Hellenica World

Columbite

Columbite

Columbite, also called niobite, niobite-tantalite and columbate [(Fe, Mn)(Nb, Ta)2O6], is a black mineral group that is an ore of niobium and tantalum. It has a submetallic luster and a high density and is a niobate of iron and manganese, containing tantalate of iron. This mineral group was first found at Haddam, Middlesex County, Connecticut, in New England, USA. It forms a series with the tantalum-dominant analogue ferrotantalite and one with the manganese-dominant analogue manganocolumbite. The iron-rich member of the columbite group is ferrocolumbite. Some tin and tungsten may be present in the mineral. Yttrocolumbite is the yttrium-rich columbite with the formula (Y,U,Fe)(Nb,Ta)O4. It is a radioactive mineral found in Mozambique.

Columbite has the same composition and crystal symmetry (orthorombic) as tantalite. In fact, the two are often grouped together as a semi-singular mineral series called columbite-tantalite or coltan in many mineral guides. However, tantalite has a much greater specific gravity than columbite, more than 8.0 compared to columbite's 5.2.[3]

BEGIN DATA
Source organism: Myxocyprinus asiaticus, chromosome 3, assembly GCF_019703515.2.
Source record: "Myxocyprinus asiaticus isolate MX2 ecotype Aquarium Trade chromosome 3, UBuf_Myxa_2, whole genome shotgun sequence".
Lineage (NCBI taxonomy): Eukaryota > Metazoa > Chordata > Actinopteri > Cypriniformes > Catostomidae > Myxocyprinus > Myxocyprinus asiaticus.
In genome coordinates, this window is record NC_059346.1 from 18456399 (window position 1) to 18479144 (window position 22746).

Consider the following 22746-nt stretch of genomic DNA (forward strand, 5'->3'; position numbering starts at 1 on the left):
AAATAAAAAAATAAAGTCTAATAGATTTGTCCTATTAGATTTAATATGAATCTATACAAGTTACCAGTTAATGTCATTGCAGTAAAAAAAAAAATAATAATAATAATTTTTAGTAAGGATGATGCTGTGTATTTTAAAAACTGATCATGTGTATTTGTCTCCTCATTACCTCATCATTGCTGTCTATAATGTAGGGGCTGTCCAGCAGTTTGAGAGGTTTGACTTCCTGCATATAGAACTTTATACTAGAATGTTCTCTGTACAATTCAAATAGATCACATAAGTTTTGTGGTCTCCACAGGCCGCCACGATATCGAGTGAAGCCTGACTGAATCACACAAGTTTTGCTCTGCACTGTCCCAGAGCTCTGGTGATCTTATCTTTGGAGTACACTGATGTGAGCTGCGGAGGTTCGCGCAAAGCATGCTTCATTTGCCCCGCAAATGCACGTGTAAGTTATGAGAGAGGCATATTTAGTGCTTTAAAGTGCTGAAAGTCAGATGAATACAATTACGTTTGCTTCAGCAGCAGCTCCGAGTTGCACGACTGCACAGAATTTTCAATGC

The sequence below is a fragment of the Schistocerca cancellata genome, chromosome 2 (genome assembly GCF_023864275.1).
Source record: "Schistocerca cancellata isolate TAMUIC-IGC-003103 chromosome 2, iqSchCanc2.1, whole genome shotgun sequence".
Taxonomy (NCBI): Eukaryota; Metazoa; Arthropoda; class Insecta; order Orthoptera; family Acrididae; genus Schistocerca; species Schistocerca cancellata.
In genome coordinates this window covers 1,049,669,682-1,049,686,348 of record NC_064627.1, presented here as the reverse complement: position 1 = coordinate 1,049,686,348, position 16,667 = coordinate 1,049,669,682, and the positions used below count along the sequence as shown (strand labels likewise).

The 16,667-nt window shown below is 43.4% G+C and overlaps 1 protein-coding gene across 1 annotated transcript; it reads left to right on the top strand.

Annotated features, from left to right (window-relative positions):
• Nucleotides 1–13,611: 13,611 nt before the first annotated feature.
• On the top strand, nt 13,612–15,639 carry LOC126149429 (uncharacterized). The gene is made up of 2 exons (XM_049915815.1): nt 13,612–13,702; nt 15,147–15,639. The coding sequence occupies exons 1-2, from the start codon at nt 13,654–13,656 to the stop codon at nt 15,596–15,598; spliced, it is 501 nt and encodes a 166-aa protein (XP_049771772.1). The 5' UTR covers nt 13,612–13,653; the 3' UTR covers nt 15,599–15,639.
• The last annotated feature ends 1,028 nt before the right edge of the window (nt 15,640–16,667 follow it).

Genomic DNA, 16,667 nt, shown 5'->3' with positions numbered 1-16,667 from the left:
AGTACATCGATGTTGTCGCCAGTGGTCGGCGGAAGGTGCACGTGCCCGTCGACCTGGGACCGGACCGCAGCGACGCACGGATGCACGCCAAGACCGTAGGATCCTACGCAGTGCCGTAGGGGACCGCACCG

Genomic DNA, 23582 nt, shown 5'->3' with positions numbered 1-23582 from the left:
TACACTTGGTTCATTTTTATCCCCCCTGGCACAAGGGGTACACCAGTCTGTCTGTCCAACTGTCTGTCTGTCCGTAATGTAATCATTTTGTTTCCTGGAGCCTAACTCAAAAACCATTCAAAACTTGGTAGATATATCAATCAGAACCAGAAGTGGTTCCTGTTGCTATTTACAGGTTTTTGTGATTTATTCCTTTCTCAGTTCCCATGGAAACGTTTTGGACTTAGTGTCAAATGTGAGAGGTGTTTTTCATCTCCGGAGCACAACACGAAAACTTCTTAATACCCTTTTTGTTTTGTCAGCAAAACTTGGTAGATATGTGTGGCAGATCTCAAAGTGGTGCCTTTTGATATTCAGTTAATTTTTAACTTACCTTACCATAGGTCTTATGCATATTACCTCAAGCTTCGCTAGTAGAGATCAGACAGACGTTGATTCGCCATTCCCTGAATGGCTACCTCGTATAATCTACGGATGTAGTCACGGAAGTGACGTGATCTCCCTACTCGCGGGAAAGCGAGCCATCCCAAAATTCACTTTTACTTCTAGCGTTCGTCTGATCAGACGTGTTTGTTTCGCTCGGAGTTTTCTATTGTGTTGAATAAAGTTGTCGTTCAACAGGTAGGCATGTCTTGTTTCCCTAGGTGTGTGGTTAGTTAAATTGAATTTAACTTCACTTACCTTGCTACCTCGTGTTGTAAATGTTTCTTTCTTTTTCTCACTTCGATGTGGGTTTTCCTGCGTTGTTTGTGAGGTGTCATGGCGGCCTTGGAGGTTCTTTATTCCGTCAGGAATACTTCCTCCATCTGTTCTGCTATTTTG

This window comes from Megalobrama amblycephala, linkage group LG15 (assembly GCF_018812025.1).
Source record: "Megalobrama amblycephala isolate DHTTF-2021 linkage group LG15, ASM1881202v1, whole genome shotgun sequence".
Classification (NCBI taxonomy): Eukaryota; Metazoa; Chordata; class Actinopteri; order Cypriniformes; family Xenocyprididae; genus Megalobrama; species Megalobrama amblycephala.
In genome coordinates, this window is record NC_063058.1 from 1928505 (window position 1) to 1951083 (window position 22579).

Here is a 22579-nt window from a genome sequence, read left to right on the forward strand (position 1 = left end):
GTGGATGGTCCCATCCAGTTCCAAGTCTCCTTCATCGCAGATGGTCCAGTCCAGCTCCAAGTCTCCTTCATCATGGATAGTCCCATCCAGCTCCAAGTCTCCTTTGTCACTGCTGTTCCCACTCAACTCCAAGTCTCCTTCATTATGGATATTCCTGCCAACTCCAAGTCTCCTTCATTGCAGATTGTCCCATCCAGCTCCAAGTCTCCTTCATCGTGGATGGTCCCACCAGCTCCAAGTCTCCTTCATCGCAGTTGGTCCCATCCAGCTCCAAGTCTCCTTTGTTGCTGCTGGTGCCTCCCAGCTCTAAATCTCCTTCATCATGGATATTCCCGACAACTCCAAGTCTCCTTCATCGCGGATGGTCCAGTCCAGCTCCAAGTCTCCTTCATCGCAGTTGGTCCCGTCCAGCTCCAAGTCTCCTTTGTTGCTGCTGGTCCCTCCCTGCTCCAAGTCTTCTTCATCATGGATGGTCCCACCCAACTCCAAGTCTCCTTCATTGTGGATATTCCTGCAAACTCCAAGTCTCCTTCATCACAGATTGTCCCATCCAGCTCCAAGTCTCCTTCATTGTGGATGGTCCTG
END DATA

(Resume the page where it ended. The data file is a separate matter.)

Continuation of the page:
Columbite is also very similar to tapiolite. Those minerals have same chemical composition but different crystal symmetry: orthorhombic for columbite and tetragonal for tapiolite.[4] The largest documented single crystal of columbite consisted of plates 6 millimetres (0.24 in) thick measuring 76 by 61 centimetres (30 in × 24 in).[5]

References

1. ^ Columbite-(Fe) Mineral Data
2. ^ Columbite-(Fe) on Mindat.org
3. ^ mindat.org Tantalite
4. ^ P. Cerny et al. "The tantalite-tapiolite gap: natural assemblages versus experimental data" Canadian Mineralogist 30 (1992) 587 free download
5. ^ P. C. Rickwood (1981). "The largest crystals". American Mineralogist 66: 885–907. http://www.minsocam.org/ammin/AM66/AM66_885.pdf.

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